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Google is ending support for Gmail on some versions of the Google Chrome browser
Some Gmail users could soon find themselves at a higher risk of security problems – left without access to the latest updates, patches and new features, Google has warned.
Google has confirmed that a number of Google Chrome versions will no longer support Gmail by the end of the year.
Google Chrome version 53 and earlier will drop for support Gmail in the coming months, it has been confirmed.
From February 8th 2017, Gmail users who use the online portal on these versions of Chrome will see a banner at the top of the page – cautioning them to upgrade their browser.
Google alerted users to the upcoming changes on its official blog.
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It posted, "Starting February 8, 2017, we will show a banner at the top of the Gmail interface for users who are still on Google Chrome Browser v53 and below to encourage upgrading to the latest version of Chrome, currently on version 55.
"Gmail users that are still on Windows XP and Windows Vista are the most likely to be affected, because v49 was the last released version which supported those operating systems.
"Chrome Browser v55 contains several important security updates."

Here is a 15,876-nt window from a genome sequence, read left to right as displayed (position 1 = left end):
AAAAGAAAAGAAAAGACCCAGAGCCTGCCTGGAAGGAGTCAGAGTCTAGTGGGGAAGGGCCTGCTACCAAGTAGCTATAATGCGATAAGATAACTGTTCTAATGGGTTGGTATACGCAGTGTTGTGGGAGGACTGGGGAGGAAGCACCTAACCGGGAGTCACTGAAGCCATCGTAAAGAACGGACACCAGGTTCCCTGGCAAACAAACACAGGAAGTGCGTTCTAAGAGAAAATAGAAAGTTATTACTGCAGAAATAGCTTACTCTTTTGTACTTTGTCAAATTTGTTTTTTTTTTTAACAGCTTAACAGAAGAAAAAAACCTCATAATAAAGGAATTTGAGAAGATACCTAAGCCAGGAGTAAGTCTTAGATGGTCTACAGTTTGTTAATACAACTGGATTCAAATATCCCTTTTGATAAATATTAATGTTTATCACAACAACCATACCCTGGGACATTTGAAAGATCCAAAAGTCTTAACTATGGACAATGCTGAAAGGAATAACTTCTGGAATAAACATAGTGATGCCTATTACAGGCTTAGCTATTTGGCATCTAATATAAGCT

Gmail will function properly on these Chrome versions until the end of the year.
However, those who continue to use older versions of the Chrome browser after support has ended will leave Gmail more vulnerable to security risks.
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These Gmail users will also lose out on new features and bug fixes.
Google Chrome users who remain on Chrome v53 or earlier could be redirected to the basic HTML version of Gmail as early as December 2017.
The news comes as Google pushed out a new version of the Chrome browser, with a slew of new features.
The new update boasts a dramatic speed increase – with page reloads now 28 per cent faster across all platforms.
According to Google, "When reloading a page, browsers will check with the web server if cached resources are still usable, a process known as validation.
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"This typically results in hundreds of network requests per page issued to dozens of domains.
"On mobile devices, the high latency and transient nature of mobile connections mean that this behaviour can produce serious performance issues."
Google Chrome 56 could solve some of these issues.
The latest web browser has simplified the reload behaviour to consume much less bandwidth – and therefore, less of your monthly mobile data allowance – less power, and latency.
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Facebook has reported that its page reloads on Chrome are now around 28 per cent faster with 60 per cent less validation, technology blog 9To5Google has reported.
Users should update their web browser to the latest version to ensure they are getting the benefits of the latest version of the Google Chrome browser.
Elsewhere, Google Chrome 56 will also label insecure HTTP webpages.